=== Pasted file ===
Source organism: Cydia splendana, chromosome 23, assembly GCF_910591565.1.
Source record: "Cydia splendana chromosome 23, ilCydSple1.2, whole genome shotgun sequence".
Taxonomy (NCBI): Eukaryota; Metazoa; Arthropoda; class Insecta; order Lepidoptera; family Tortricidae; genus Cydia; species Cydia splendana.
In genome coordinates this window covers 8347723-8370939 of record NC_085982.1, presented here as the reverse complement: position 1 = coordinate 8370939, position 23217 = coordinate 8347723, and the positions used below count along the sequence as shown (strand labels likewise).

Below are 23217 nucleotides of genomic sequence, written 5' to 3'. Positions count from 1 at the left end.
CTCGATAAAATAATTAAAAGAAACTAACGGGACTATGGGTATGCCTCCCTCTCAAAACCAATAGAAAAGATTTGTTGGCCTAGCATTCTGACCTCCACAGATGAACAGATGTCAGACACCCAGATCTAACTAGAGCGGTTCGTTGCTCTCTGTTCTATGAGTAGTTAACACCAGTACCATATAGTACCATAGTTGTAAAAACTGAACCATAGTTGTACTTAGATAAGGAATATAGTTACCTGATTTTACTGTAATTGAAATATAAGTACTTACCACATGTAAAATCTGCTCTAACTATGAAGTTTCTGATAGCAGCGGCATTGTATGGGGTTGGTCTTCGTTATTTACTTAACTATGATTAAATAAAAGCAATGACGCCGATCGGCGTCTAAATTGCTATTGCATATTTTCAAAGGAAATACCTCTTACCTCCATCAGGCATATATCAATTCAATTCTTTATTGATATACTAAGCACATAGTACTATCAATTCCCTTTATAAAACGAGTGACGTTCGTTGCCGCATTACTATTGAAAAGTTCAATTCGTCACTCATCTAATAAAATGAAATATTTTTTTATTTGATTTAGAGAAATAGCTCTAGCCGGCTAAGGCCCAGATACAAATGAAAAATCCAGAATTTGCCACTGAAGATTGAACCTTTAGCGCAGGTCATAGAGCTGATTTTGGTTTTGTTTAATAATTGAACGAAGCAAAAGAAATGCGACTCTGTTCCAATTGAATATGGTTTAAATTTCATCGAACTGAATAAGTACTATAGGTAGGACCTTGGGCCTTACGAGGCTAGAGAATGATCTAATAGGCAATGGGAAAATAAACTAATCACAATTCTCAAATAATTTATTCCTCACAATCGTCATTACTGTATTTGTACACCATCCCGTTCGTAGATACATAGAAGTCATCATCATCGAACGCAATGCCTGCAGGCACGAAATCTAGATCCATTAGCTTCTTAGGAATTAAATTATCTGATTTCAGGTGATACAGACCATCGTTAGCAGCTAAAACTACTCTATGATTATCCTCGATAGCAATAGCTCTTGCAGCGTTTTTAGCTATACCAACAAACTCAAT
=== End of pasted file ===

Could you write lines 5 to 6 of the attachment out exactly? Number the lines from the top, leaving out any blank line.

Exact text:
Below are 23217 nucleotides of genomic sequence, written 5' to 3'. Positions count from 1 at the left end.
CTCGATAAAATAATTAAAAGAAACTAACGGGACTATGGGTATGCCTCCCTCTCAAAACCAATAGAAAAGATTTGTTGGCCTAGCATTCTGACCTCCACAGATGAACAGATGTCAGACACCCAGATCTAACTAGAGCGGTTCGTTGCTCTCTGTTCTATGAGTAGTTAACACCAGTACCATATAGTACCATAGTTGTAAAAACTGAACCATAGTTGTACTTAGATAAGGAATATAGTTACCTGATTTTACTGTAATTGAAATATAAGTACTTACCACATGTAAAATCTGCTCTAACTATGAAGTTTCTGATAGCAGCGGCATTGTATGGGGTTGGTCTTCGTTATTTACTTAACTATGATTAAATAAAAGCAATGACGCCGATCGGCGTCTAAATTGCTATTGCATATTTTCAAAGGAAATACCTCTTACCTCCATCAGGCATATATCAATTCAATTCTTTATTGATATACTAAGCACATAGTACTATCAATTCCCTTTATAAAACGAGTGACGTTCGTTGCCGCATTACTATTGAAAAGTTCAATTCGTCACTCATCTAATAAAATGAAATATTTTTTTATTTGATTTAGAGAAATAGCTCTAGCCGGCTAAGGCCCAGATACAAATGAAAAATCCAGAATTTGCCACTGAAGATTGAACCTTTAGCGCAGGTCATAGAGCTGATTTTGGTTTTGTTTAATAATTGAACGAAGCAAAAGAAATGCGACTCTGTTCCAATTGAATATGGTTTAAATTTCATCGAACTGAATAAGTACTATAGGTAGGACCTTGGGCCTTACGAGGCTAGAGAATGATCTAATAGGCAATGGGAAAATAAACTAATCACAATTCTCAAATAATTTATTCCTCACAATCGTCATTACTGTATTTGTACACCATCCCGTTCGTAGATACATAGAAGTCATCATCATCGAACGCAATGCCTGCAGGCACGAAATCTAGATCCATTAGCTTCTTAGGAATTAAATTATCTGATTTCAGGTGATACAGACCATCGTTAGCAGCTAAAACTACTCTATGATTATCCTCGATAGCAATAGCTCTTGCAGCGTTTTTAGCTATACCAACAAACTCAAT